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Mathematics and Modern Economics

Edited by Geoffrey M. Hodgson, Institute for International Management, Loughborough University London, UK
In this topical collection, Professor Hodgson brings together the seminal classic and recent essays published since 1945 on the role of mathematics in economics, by leading authors including six Nobel Laureates, and from a variety of perspectives.
Extent: 654 pp
Hardback Price: $356.00 Web: $320.40
Publication Date: 2012
ISBN: 978 1 78100 043 4
Availability: In Stock

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  • Economics and Finance
  • Financial Economics and Regulation
  • History of Economic Thought
  • Methodology of Economics
The appropriate role of mathematics in economics has been controversial for two hundred years, and has been a matter of ongoing debate as economics became more mathematical after the Second World War. Controversy has been heightened after extensive criticisms of models used for analysis, prediction and risk assessment prior to the great financial crash of 2008. In this topical collection, Professor Hodgson brings together the seminal classic and recent essays published since 1945 on the role of mathematics in economics, by leading authors including six Nobel Laureates, and from a variety of perspectives.
46 articles, dating from 1947 to 2011
Contributors include: M. Blaug, J. Buchanan, G. Debreu, F. Hahn, P. Krugman, T. Lawson, W. Leontief, P. Mirowski, P. Samuelson, H. Simon


Introduction Geoffrey M. Hodgson

1. Mark Blaug (2003), ‘The Formalist Revolution of the 1950s’
2. J.M. Clark (1947), ‘Mathematical Economists and Others: A Plea for Communicability’
3. Kenneth E. Boulding (1948), ‘Samuelson's Foundations: The Role of Mathematics in Economics’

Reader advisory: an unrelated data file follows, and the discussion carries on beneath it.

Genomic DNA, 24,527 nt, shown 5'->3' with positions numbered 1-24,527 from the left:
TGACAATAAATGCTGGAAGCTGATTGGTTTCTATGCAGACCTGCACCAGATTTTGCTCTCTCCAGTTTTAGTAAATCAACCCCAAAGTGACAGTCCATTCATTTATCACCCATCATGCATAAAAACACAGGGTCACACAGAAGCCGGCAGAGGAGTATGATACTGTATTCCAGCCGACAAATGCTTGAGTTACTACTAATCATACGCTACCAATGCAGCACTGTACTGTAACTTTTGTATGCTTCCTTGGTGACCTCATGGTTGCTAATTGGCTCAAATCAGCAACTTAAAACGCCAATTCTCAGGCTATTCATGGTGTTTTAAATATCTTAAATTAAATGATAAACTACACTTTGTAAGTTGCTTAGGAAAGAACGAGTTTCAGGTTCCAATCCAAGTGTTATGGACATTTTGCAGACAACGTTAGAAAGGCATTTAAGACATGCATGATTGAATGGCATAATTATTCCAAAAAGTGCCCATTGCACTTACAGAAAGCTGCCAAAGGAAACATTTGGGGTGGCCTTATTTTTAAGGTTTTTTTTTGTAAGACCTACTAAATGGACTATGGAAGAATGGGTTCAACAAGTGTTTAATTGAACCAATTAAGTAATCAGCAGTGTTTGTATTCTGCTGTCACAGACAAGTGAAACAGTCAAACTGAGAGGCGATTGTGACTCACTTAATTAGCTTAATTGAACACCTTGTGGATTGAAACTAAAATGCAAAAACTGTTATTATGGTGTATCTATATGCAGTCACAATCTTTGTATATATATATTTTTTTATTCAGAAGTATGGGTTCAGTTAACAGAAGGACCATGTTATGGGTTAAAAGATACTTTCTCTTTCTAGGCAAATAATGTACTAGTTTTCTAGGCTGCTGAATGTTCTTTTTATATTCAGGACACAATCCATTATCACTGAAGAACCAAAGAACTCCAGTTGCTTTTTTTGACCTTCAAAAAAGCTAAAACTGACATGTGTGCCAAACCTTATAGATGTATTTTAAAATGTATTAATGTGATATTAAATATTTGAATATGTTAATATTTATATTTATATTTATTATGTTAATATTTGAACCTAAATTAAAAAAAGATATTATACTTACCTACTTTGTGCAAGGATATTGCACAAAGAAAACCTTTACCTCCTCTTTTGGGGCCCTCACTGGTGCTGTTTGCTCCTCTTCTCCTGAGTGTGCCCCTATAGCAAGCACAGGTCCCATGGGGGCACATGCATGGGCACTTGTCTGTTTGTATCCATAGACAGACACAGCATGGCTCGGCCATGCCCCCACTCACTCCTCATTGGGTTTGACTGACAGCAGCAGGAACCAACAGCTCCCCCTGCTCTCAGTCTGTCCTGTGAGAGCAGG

4. Morris A. Copeland (1951), ‘Institutional Economics and Model Analysis’
5. David Novick (1954), ‘Mathematics: Logic, Quantity, and Method’
6. Paul A. Samuelson (1954), ‘Some Psychological Aspects of Mathematics in Economics’
7. Stephen Enke (1955), ‘More on the Misuse of Mathematics in Economics: A Rejoinder’
8. Wassily Leontief (1971), ‘Theoretical Assumptions and Nonobserved Facts’
9. Alan Coddington (1975), ‘Creaking Semaphore and Beyond: A Consideration of Shackle’s “Epistemics and Economics”’
10. Alexander Rosenberg (1975), ‘The Nomological Character of Microeconomics’
11. Herbert G. Grubel and Lawrence A. Boland (1986), ‘On the Efficient Use of Mathematics in Economics: Some Theory, Facts and Results of an Opinion Survey’
12. Gerard Debreu (1986), ‘Theoretic Models: Mathematical Form and Economic Content’
13. Herbert A. Simon (1986), ‘The Failure of Armchair Economics [Interview]’
14. Gerard Debreu (1991), ‘The Mathematization of Economic Theory’
15. Anne O. Krueger (1991), ‘Report of the Commission on Graduate Education in Economics’
16. Alan S. Blinder (1990), ‘Discussion’

17. Frank Hahn (1991), ‘The Next Hundred Years’
18. Donald N. McCloskey (1991), ‘Economics Science: A Search Through the Hyperspace of Assumptions?’